It’s no Reiner Knizia masterpiece of elegance and choice. It is a game of detail and complexity posing as depth. But that’s not a bad thing. It does deliver plenty of atmosphere if you are willing to slow down and read the cards and think about what’s going on and, dare I say it, make a story out of it.
Admittedly I have only played once and solo, so I cannot speak to the experience of having the preferred four players interacting. But from that solo perspective I got a lot of pleasure out of this on a rainy day-off-work by keeping a notepad and thinking about what each turn of the card would look like if this were a full social RPG. But I could easily imagine it becoming tedious if your objective were to turn cards and treat it as no more than a mathematical problem.
Price wise, it’s pretty reasonable as these things go now days. While not exactly comparable because the tactical miniatures element is missing, one can still say it compares favourably.
As a final measure of value I do believe that I will play this again – and there’s no higher praise than that – though I am now very much looking forward to this as it is well more in my core interest zone.
[I removed all the firearm related cards from the decks]
Once upon a time there was an assassin called Naseeba Hamid (using the characteristics of the Rogue Wu Shen) who was in the employ of the Great Caliph of Aqhran. The Caliph had become concerned over the increase of pirate activity in the Corsair’s Sea. Trade to Loranto and Parsantium had been attacked, of course, but so had the routes to the wilds of Ferez and Qardib. Attacks had become more common. Something had to be done. The Caliph summoned his Chancellor and outlined the actions: an agent was to be sent to investigate what was at the heart of this increase.
Naseeba started the search at the Floating shipyard near the port of Ferez. Following a tense diplomatic encounter when one of the pirate ships pulled in for repairs she joined a treasure hunt that eventually confronted a swamp ghoul. The ghoul was too tough for her and, severely wounded, she followed a new clue to Lonely island, a dot of land in the gulf to the east of of Rezana (Lonely Island). There Naseeba wandered, avoiding an ambush and then finding magical weapons locked in stone that she could not shift, even when using the Onyx of Constitution.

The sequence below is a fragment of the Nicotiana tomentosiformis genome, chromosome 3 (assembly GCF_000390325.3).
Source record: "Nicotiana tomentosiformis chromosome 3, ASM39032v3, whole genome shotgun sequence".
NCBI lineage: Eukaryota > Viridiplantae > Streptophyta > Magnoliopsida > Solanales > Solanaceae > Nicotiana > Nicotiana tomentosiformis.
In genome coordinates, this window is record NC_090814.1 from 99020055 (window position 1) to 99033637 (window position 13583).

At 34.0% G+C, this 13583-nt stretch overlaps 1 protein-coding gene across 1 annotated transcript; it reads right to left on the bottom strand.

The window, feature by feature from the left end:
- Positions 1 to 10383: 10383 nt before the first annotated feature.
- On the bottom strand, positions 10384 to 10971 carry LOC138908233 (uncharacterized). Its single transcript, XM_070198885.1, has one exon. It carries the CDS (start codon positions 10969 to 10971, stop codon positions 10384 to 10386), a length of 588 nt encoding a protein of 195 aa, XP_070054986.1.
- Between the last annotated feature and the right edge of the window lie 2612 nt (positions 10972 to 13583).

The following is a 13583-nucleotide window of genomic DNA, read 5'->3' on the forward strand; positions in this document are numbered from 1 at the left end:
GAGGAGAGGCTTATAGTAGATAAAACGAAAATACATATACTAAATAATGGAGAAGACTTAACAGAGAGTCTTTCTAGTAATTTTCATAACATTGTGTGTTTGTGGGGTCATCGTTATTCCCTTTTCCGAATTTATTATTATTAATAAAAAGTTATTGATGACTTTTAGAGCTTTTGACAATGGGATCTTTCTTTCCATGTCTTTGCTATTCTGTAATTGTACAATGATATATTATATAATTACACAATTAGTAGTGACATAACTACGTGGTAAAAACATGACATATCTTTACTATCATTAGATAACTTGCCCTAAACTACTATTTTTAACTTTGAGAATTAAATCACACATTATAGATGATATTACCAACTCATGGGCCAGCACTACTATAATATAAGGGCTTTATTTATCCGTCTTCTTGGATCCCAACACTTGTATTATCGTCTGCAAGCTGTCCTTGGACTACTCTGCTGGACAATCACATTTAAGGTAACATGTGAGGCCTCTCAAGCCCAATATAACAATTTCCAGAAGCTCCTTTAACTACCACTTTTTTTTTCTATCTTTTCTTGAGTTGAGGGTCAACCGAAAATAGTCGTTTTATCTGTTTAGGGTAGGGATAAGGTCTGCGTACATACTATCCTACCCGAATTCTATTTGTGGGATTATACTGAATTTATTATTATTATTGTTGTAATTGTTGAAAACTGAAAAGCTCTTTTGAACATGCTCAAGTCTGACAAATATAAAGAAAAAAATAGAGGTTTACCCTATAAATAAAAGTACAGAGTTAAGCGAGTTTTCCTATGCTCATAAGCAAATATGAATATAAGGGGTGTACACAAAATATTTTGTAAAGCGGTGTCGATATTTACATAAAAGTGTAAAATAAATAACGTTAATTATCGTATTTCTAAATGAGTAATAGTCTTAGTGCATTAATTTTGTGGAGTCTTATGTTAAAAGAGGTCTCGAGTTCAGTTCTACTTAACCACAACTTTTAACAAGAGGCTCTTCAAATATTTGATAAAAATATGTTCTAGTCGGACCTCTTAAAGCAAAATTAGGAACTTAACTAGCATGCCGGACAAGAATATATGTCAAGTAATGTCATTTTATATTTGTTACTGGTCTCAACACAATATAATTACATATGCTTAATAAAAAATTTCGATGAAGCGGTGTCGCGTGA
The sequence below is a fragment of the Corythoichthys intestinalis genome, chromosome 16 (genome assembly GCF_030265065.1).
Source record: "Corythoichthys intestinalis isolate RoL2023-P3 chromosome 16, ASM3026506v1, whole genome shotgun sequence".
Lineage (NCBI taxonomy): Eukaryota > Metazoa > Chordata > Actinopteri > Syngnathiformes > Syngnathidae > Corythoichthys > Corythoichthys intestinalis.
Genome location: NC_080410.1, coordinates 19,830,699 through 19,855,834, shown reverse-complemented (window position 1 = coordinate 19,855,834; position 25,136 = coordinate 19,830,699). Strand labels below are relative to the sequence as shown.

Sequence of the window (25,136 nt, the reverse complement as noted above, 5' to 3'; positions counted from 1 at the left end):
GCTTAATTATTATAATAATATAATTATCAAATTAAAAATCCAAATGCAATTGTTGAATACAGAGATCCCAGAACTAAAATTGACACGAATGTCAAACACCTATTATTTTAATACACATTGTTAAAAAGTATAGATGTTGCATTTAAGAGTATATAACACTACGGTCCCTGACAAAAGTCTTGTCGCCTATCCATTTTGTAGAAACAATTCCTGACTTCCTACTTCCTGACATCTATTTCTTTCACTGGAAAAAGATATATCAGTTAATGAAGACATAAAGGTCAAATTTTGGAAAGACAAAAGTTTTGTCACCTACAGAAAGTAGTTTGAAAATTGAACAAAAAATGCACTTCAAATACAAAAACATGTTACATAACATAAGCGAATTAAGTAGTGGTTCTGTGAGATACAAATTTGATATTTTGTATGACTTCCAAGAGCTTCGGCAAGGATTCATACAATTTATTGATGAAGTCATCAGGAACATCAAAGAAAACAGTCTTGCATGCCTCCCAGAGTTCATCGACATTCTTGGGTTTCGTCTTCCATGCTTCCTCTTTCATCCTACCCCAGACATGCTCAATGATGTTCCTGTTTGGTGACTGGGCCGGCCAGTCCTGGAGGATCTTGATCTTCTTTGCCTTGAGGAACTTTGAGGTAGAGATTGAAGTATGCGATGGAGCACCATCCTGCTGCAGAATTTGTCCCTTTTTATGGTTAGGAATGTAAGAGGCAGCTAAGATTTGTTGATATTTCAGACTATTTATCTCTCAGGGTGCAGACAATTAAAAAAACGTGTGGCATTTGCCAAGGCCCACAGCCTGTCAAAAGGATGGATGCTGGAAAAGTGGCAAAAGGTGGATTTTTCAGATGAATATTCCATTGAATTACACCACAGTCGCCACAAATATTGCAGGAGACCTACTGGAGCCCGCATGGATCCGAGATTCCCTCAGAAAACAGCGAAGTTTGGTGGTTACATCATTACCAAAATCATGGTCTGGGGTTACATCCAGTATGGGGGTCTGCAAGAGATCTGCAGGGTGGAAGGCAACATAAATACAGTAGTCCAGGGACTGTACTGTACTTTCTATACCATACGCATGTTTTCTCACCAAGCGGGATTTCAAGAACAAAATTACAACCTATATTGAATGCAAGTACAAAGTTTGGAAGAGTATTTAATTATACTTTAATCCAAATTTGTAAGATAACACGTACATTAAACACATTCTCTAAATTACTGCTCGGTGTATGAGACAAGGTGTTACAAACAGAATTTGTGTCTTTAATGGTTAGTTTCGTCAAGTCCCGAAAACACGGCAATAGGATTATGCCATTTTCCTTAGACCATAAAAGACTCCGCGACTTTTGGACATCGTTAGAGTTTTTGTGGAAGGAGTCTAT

After much searching she found Adaro Barbarian, a Sahuagin (the card said merfolk – could be any aquatic creature I decided) chieftain who seemed to be in charge of everything. Taking careful aim with her crossbow, and tipping the bolt with poison, she nailed him, but he survived and fled. Following him back to the Floating Shipyard she again attacked the swamp ghoul. The battle raged for many hours, with Nasseeba using every trick in her assassin’s book until at last the beast was dead.
But alas, in her weakened state she was no match for the recovered Adaro and he killed her before she had a chance to report back to the Caliph.
So what do we know?
- There is an island off the coast of eastern Bathura that is the pirate’s base
- That a major leader is a Sahuagin, implying a whole bunch of plot elements
- That there is a haven for pirates off the port of Ferez
- The Caliph does not know who or where the threat is coming from
- The threat has not been removed
The ‘game’ lasted 17 turns. One could slow down a lot more and flesh out an entire story this way.